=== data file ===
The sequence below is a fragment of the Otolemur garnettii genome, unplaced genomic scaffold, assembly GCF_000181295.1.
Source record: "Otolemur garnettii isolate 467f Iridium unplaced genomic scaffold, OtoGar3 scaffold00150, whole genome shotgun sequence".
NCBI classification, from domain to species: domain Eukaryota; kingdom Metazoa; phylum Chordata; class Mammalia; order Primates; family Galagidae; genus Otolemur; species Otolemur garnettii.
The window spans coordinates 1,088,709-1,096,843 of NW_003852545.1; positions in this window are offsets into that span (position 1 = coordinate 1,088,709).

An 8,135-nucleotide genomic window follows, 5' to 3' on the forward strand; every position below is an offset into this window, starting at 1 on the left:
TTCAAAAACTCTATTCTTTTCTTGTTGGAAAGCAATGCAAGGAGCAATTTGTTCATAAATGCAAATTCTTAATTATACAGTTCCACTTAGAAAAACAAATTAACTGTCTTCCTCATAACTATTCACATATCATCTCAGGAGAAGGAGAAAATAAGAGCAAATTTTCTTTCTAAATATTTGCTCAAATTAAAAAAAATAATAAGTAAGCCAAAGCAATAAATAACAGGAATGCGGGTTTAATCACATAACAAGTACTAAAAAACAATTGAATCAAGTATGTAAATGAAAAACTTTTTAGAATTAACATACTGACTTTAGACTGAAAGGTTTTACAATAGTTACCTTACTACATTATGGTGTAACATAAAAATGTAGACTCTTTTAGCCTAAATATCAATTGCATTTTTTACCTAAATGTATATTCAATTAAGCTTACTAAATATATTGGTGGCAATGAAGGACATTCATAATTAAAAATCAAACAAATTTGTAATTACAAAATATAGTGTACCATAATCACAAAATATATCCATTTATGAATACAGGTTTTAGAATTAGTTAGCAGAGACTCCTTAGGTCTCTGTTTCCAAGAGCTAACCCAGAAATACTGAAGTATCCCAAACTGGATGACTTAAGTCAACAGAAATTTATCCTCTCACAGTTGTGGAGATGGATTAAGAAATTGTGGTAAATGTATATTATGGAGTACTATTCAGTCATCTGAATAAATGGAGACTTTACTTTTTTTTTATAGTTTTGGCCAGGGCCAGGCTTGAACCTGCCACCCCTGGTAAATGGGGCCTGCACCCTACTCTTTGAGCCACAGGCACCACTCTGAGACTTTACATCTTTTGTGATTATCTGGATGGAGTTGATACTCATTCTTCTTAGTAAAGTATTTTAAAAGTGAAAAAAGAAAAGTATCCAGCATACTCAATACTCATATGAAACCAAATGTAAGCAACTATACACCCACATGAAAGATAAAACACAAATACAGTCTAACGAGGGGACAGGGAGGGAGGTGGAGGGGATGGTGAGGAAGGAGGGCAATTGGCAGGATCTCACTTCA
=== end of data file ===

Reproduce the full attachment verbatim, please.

The sequence below is a fragment of the Otolemur garnettii genome, unplaced genomic scaffold, assembly GCF_000181295.1.
Source record: "Otolemur garnettii isolate 467f Iridium unplaced genomic scaffold, OtoGar3 scaffold00150, whole genome shotgun sequence".
NCBI classification, from domain to species: domain Eukaryota; kingdom Metazoa; phylum Chordata; class Mammalia; order Primates; family Galagidae; genus Otolemur; species Otolemur garnettii.
The window spans coordinates 1,088,709-1,096,843 of NW_003852545.1; positions in this window are offsets into that span (position 1 = coordinate 1,088,709).

An 8,135-nucleotide genomic window follows, 5' to 3' on the forward strand; every position below is an offset into this window, starting at 1 on the left:
TTCAAAAACTCTATTCTTTTCTTGTTGGAAAGCAATGCAAGGAGCAATTTGTTCATAAATGCAAATTCTTAATTATACAGTTCCACTTAGAAAAACAAATTAACTGTCTTCCTCATAACTATTCACATATCATCTCAGGAGAAGGAGAAAATAAGAGCAAATTTTCTTTCTAAATATTTGCTCAAATTAAAAAAAATAATAAGTAAGCCAAAGCAATAAATAACAGGAATGCGGGTTTAATCACATAACAAGTACTAAAAAACAATTGAATCAAGTATGTAAATGAAAAACTTTTTAGAATTAACATACTGACTTTAGACTGAAAGGTTTTACAATAGTTACCTTACTACATTATGGTGTAACATAAAAATGTAGACTCTTTTAGCCTAAATATCAATTGCATTTTTTACCTAAATGTATATTCAATTAAGCTTACTAAATATATTGGTGGCAATGAAGGACATTCATAATTAAAAATCAAACAAATTTGTAATTACAAAATATAGTGTACCATAATCACAAAATATATCCATTTATGAATACAGGTTTTAGAATTAGTTAGCAGAGACTCCTTAGGTCTCTGTTTCCAAGAGCTAACCCAGAAATACTGAAGTATCCCAAACTGGATGACTTAAGTCAACAGAAATTTATCCTCTCACAGTTGTGGAGATGGATTAAGAAATTGTGGTAAATGTATATTATGGAGTACTATTCAGTCATCTGAATAAATGGAGACTTTACTTTTTTTTTATAGTTTTGGCCAGGGCCAGGCTTGAACCTGCCACCCCTGGTAAATGGGGCCTGCACCCTACTCTTTGAGCCACAGGCACCACTCTGAGACTTTACATCTTTTGTGATTATCTGGATGGAGTTGATACTCATTCTTCTTAGTAAAGTATTTTAAAAGTGAAAAAAGAAAAGTATCCAGCATACTCAATACTCATATGAAACCAAATGTAAGCAACTATACACCCACATGAAAGATAAAACACAAATACAGTCTAACGAGGGGACAGGGAGGGAGGTGGAGGGGATGGTGAGGAAGGAGGGCAATTGGCAGGATCTCACTTCA